Standing 180 miles out of Anchorage on the George Park Highway is a former luxury hotel, currently on sale for $300, 000 (£217, 000), and its current owner sees it being converted into a restaurant or hotel by its buyer.

So far, so normal.  But there is a unique selling point to this building – or a unique not-selling point, depending on your point of view.

It’s an 80-foot rubber igloo.

The structure, made of polyurethane stretched over a wooden frame, is only inspired by Inuit igloos, it’s not actually made of ice.  But the former Igloo City Hotel is likely to attract the more adventurous buyer.

The current owner, Brad Fisher, bought it in 1996 and thinks it has great potential (for someone else), pointing to its enviable location, passing trade and great views.  It dates to the 1970s when it was built as a motorway rest stop.  More recent years have seen it become a tourist attraction in its own right, as the fascination with the macabre meets the lure of the kitch…

The process of conversion could be expensive, though, as the Igloo Hotel is authentically freezing: there’s no electricity or heat.  Not only is there no electricity inside the building: there’s none nearby.  To supply it, you’d need to build a new substation.

In fact, the Igloo has always been a bit of a white elephant.  It never really opened in the 1970s, and the inside remains structurally incomplete as well as lacking in that Alaskan essential, heating.  It’s been extensively vandalised too, including having fireworks set off inside it.

As much as it sounds like it’s dead in the water, there actually is some method in Bob Fisher’s madness.

The Igloo has stunning views of snowy mountains and beautiful alpine meadows and is on the route out to the six-million-acre Denali National Park, home to the tallest mountain in North America and temporary accommodation to half a million tourists every year.  It’s a great area to see moose, wolves, beaver, wild foxes and grizzly bears.  It’s right next to prime snowmobiling and hiking territory.  And the hotel already has a loyal tourist following.  So yes, you could make something out of it.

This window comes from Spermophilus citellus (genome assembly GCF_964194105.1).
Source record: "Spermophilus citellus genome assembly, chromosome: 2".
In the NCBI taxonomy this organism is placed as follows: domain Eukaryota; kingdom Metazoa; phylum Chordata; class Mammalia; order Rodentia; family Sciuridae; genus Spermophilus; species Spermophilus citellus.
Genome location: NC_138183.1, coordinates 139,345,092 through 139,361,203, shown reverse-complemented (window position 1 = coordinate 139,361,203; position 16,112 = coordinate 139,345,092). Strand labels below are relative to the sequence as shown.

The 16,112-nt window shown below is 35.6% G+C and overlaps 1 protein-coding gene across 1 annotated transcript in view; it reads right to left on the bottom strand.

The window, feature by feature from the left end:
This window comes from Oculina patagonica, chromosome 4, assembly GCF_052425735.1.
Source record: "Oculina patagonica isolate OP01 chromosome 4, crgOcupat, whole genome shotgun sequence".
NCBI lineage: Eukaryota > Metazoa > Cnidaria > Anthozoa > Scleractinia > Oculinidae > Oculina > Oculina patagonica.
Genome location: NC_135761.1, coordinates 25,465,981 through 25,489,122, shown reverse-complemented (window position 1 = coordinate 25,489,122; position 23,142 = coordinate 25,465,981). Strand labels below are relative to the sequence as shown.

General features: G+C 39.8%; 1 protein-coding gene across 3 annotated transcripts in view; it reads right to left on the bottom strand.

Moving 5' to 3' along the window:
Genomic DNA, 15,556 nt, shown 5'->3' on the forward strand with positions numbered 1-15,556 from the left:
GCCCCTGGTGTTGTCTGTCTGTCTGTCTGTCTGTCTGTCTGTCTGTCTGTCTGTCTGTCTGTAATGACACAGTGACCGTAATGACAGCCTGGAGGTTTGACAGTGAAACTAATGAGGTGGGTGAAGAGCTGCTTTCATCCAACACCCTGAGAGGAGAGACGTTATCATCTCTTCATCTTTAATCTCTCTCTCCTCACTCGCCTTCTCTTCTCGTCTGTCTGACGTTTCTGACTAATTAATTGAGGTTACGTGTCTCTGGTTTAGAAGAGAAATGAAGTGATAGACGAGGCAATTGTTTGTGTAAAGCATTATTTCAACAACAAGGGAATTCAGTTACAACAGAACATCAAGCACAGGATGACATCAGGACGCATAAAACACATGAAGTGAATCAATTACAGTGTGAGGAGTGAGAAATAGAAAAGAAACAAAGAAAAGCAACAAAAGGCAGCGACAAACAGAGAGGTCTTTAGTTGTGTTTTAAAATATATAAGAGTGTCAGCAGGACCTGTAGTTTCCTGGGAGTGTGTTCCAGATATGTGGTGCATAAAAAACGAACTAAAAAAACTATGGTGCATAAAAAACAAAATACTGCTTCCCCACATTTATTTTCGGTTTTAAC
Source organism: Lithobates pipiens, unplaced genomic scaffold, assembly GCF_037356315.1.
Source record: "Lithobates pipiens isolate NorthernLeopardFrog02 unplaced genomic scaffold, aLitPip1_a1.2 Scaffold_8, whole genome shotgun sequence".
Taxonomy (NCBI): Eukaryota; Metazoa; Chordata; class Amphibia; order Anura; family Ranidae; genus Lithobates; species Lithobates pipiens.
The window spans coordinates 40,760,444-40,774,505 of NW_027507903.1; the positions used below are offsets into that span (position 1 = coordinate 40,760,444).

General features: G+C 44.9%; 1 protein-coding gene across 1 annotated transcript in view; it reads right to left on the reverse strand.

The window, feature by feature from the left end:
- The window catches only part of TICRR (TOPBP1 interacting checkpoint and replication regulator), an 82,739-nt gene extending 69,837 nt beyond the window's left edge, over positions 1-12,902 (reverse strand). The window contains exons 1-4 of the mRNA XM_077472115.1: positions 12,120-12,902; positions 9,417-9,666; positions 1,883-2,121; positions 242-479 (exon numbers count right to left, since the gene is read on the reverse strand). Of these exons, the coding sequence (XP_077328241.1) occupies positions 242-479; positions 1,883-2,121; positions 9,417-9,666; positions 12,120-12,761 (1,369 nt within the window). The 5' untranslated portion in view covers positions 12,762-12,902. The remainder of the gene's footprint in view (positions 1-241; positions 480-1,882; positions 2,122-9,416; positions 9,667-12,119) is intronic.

You’d need deep pockets, though.  In addition to getting the building actually finished and attached to the grid, you’d need to spend an unknown amount on making sure it’s up to code, including some that didn’t exist when it was built.  The price seems a little steep for what is essentially half a rubber ball but it comes with 38 acres of prime Alaskan land, which is expensive, desirable and saleable.  A buyer might want to do on a larger scale what Mr. Fisher did – run a separate business on the land next to it.  Until 2005, Mr. Fisher operated hut rentals and a petrol station in the grounds of the hotel.  So maybe an enterprising, hiking and outdoors friendly business person could make the Igloo cool again. Fancy it?

Rental Image